Once again controversy surrounds implementation of Monroe County's Rate of Growth Ordinance, commonly referred to as ROGO.
Since 1992, ROGO has been the system used to allocate permits for new construction in Monroe County. ROGO is overseen through administrative rule by the state of Florida through the Department of Economic Opportunity's Division of Community Planning, and is guided by the Area of Critical State Concern designation.
When it was created earlier this year, the Department of Economic Opportunity absorbed the ROGO allocation responsibilities of the former Department of Community Affairs (DCA).
ROGO is a competitive, performance-based system for both residential and commercial development. It controls growth throughout Monroe County in order to maintain a 24-hour hurricane evacuation clearance time, environmental needs including water quality and habitat protection, and community character.
Monroe County receives only a couple hundred ROGO building permits a year.
Not surprisingly, over the years ROGO units have become a valuable commodity. So much so that the county has had a 13-year self-imposed moratorium on building new hotels, as granting new hotel transient ROGO units reduces the number of residential ROGO permit allocations.
It's in this context that members of the Monroe County Commission felt they were blindsided by the city of Marathon's request for transient ROGO units for lodging use, and the subsequent Department of Economic Opportunity's support for the request.
Marathon Mayor Ginger Snead wrote a letter in August to former DCA Secretary Billy Buzzett in order "to obtain transient residential units outside of the framework of the Rate of Growth Ordinance (ROGO)."
The Department of Economic Opportunity, in turn, recommended allocating 100 transient units to Marathon in recognition of its "unprecedented progress" on an advanced wastewater treatment system.
This ROGO allocation, if approved by the governor and the Florida Cabinet, looks a lot like an end run by Marathon around rules, policies and comprehensive land-use plans to control growth based on the Florida Keys' carrying capacity.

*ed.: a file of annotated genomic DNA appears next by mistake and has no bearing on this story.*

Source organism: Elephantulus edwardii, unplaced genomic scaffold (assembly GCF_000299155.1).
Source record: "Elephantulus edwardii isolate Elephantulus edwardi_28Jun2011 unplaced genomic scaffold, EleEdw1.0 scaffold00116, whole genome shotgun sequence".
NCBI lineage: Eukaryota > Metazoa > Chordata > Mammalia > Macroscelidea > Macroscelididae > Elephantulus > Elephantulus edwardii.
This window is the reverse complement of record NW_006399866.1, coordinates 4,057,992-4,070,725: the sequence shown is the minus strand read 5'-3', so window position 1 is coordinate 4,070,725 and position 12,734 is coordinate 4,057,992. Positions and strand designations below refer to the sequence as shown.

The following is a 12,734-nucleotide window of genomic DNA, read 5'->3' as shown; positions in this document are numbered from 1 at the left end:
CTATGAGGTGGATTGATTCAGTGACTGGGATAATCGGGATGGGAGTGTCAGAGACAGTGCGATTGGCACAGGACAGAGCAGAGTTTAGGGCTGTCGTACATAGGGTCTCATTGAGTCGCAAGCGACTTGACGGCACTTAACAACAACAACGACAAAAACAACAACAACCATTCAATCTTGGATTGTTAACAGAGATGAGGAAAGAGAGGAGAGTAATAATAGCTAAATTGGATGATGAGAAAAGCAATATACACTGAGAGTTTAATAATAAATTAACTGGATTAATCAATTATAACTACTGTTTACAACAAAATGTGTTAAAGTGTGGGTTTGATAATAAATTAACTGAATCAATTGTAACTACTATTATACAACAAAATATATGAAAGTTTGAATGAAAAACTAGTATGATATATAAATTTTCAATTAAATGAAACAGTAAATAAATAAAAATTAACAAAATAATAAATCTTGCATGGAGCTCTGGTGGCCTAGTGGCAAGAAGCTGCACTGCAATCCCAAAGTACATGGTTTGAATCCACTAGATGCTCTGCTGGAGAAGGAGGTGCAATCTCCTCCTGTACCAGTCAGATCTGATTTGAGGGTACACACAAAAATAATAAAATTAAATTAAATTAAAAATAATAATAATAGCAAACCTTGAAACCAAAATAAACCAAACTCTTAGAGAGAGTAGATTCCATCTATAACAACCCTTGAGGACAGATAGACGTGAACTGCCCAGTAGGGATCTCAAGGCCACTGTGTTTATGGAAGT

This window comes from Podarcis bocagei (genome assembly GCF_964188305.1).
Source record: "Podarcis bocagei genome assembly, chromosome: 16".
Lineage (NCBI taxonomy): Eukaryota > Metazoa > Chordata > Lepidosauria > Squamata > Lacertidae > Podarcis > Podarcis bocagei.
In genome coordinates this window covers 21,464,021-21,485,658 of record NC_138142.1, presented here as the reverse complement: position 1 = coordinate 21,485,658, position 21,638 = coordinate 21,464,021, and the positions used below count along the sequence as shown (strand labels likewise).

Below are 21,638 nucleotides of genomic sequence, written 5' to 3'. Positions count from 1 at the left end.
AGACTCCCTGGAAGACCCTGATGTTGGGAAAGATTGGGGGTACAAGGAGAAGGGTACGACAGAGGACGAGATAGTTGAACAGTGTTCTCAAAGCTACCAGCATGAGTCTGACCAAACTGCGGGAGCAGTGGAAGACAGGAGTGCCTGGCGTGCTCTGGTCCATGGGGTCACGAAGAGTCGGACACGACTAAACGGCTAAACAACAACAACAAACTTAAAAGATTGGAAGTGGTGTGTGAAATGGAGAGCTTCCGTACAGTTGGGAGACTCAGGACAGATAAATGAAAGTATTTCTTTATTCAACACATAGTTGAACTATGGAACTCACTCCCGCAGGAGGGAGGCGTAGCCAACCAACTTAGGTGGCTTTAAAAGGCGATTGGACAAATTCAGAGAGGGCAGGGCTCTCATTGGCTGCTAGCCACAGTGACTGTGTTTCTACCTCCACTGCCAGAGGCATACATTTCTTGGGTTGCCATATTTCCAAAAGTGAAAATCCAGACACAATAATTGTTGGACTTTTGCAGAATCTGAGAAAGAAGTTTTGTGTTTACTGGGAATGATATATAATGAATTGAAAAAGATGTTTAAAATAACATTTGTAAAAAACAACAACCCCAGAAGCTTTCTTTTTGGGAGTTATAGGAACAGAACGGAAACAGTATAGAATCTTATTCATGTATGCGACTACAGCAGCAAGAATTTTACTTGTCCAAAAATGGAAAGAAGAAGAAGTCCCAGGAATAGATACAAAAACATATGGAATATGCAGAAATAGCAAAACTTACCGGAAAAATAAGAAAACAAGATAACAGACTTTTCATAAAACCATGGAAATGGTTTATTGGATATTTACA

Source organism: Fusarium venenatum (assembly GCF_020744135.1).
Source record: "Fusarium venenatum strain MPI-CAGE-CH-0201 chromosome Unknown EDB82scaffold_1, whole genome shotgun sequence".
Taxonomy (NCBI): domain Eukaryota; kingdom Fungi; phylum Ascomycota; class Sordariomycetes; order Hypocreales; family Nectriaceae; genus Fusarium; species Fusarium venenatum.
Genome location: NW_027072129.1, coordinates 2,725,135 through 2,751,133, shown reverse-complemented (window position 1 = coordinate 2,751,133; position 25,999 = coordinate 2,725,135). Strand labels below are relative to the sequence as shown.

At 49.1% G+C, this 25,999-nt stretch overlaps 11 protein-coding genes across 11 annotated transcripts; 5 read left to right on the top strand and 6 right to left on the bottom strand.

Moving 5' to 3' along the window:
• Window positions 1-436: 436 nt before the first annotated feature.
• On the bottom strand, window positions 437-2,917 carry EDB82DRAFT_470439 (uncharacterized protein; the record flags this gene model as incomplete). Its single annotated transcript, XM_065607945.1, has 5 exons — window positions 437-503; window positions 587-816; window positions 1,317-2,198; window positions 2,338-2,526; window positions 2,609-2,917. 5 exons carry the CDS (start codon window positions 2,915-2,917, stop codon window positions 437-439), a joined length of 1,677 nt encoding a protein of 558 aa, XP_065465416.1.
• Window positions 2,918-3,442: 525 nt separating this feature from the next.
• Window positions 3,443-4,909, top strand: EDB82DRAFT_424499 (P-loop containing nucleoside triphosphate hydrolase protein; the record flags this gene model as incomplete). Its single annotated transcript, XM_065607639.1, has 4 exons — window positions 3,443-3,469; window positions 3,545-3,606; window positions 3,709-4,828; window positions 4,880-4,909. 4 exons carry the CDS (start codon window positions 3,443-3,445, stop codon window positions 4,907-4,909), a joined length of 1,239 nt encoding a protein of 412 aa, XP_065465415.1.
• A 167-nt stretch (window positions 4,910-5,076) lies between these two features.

So why did ROGO allocation rules suddenly change? County Commissioner George Neugent remarked, "It's just that one day we went to bed with a set of rules and woke up with what seems to be a different set of rules. We'd like to know what is going on."
Did the dissolution of the DCA really signal the return of unfettered, gold rush mentality to development in the Keys?
It certainly didn't take long for County Administrator Roman Gastesi to ask commissioners if they wanted the county to make a similar request for more transient units.
And the Key West Chamber of Commerce, while raising concerns about the fairness of the Department of Economic Opportunity's decision, noted that Key West was the first Keys city to complete an advanced wastewater treatment system.
What about the impact to hurricane evacuation? While the county and state evacuation models may disagree on the precise amount of time currently needed to evacuate the Keys, the reality is that the county is already bumping up against the 24-hour state-mandated threshold for evacuation.
We believe the Department of Economic Opportunity has some explaining to do regarding its decision to support Marathon's ROGO request, including any resulting changes to ROGO rules and allocation process, prior to the January Cabinet meeting to decide the fate of the Marathon request.
Marathon Chamber of Commerce Chairman Guadalupe said the transient ROGO units would provide a "much-needed shot in the arm of our local economy."
We believe it's more like a shot heard across the Keys.
A shot that will be echoing throughout meetings of the Keys chambers of commerce, environmental organizations, concerned citizens, and in county and city halls and courtrooms.
-- The Citizen